Earlier this month, University of Wisconsin student organization Badgerloop revealed their newest hyperloop pod prototype — a sleek black vehicle they hope will launch them into the finals of SpaceX’s hyperloop pod competition.
For the past few years, Badgerloop has worked to create futuristic hyperloop pods — small, one-manned vehicles — to send to the SpaceX competition. Last year they narrowly missed the cutoff to make it to finals, but this year, as president Mark Swartz said at the reveal, they hope to claim a top-three spot — and the opportunity to send their pod down SpaceX’s vacuum-sealed hyperloop tube in California.
“I believe this group we have this year is special, and I’m continually impressed,” Swartz said.
But the journey to the finals won’t be easy. Even though the team revealed their pod, they still have tests and modifications to go through in order to improve, and eventually finalize, their prototype.
Sophomore and applied math, engineering and physics major Helena Van Hemmen is Badgerloops’s structural lead — she directs the team that designs the exterior of the pod. Van Hemmen described some of the challenges the team has faced and will continue to face before the competition in July. One major challenge she noted was organizing such a large team.
“We are a really big team, and we actually don’t have any sort of application process to be on the team,” Van Hemmen said. “That sort of sets us apart from a lot other hyperloop teams in the competition, and some other organizations on campus — that anyone can join — we’re just looking for people with enthusiasm for the project. That can make managing things sort of difficult actually.”
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But Van Hemmen said the scale of the team and the absence of an application process also helps bring students with a wide variety of skills and interests together. She said while most students on the team study engineering, they also have members studying everything from communications to biology and sociology.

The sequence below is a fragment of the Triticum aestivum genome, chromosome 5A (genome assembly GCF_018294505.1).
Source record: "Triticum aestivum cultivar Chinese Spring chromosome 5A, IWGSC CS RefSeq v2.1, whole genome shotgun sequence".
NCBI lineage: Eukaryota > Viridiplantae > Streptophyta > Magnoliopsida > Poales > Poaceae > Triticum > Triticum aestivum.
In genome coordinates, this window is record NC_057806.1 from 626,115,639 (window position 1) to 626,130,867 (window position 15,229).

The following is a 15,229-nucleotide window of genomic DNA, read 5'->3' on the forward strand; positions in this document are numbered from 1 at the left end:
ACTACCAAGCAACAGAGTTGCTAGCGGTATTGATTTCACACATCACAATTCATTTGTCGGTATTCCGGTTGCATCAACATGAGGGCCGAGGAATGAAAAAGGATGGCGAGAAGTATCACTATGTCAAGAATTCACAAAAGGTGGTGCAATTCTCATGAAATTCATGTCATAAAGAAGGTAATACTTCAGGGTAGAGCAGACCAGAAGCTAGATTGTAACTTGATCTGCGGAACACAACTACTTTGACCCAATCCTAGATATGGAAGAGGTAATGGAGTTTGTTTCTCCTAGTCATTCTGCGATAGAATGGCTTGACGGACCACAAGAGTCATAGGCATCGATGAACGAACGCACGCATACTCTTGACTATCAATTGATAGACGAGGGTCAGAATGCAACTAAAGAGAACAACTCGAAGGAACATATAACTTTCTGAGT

Van Hemmen said the team’s variety of experience levels also complicated things, though it can enhance the experience of being a part of the organization.
“We have seniors who join the team who have years of design experience, but we also have freshmen with no experience at all, and we try to make it as available to everyone as possible,” Van Hemmen said. “One of our major goals as an organization is to create an unparalleled learning experience for students on campus, and that’s not engineering students, that’s students from all backgrounds.”
Structural team member Zach Kimball worked with Van Hemmen on the exterior of the pod. He’s been on the team for two years, since joining as a sophomore.
Kimball recounted his experience joining the team originally. He said while the project felt daunting at first, he’s extremely glad he stuck with it.
“The first three weeks I was pretty nervous about joining the team, and I almost wanted to back out, just because we do so much in such a short time,” Kimball said. “Once I really got into the project, and once I really developed a passion for what I was doing, it just kinda seemed like a fun project to work on.”
Kimball said the hands-on experience was unlike anything he’d done in the classroom. He said while classes might teach him useful information to bring back to the project, there are some things he could only learn doing hands-on work through an organization like Badgerloop.
Badgerloop mechanical director Mitch Wall spoke to the gathered crowd both about some of the mechanics of the pod and what it meant to put everything together. Like Kimball, he said the organization succeeds because of the knowledge they gain outside of the classroom.
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“One of the reasons me and my teammates get so excited about this team is that we get to solve problems nobody’s ever really tried to solve before,” Wall said. “As far as I know, there’s not really textbooks for how to build a hyperloop, so we just kind of make it up along the way.”
Wall said the team works with UW professors as well as industry experts to perfect the designs and technologies that go into the pod, from its carbon fiber exterior to its engine and braking systems.
Wall said he believes this year could be their best yet, with all the work they’ve put into the pod so far beginning to culminate.
“We’re all very proud of this pod and how far we’ve come,” Wall said.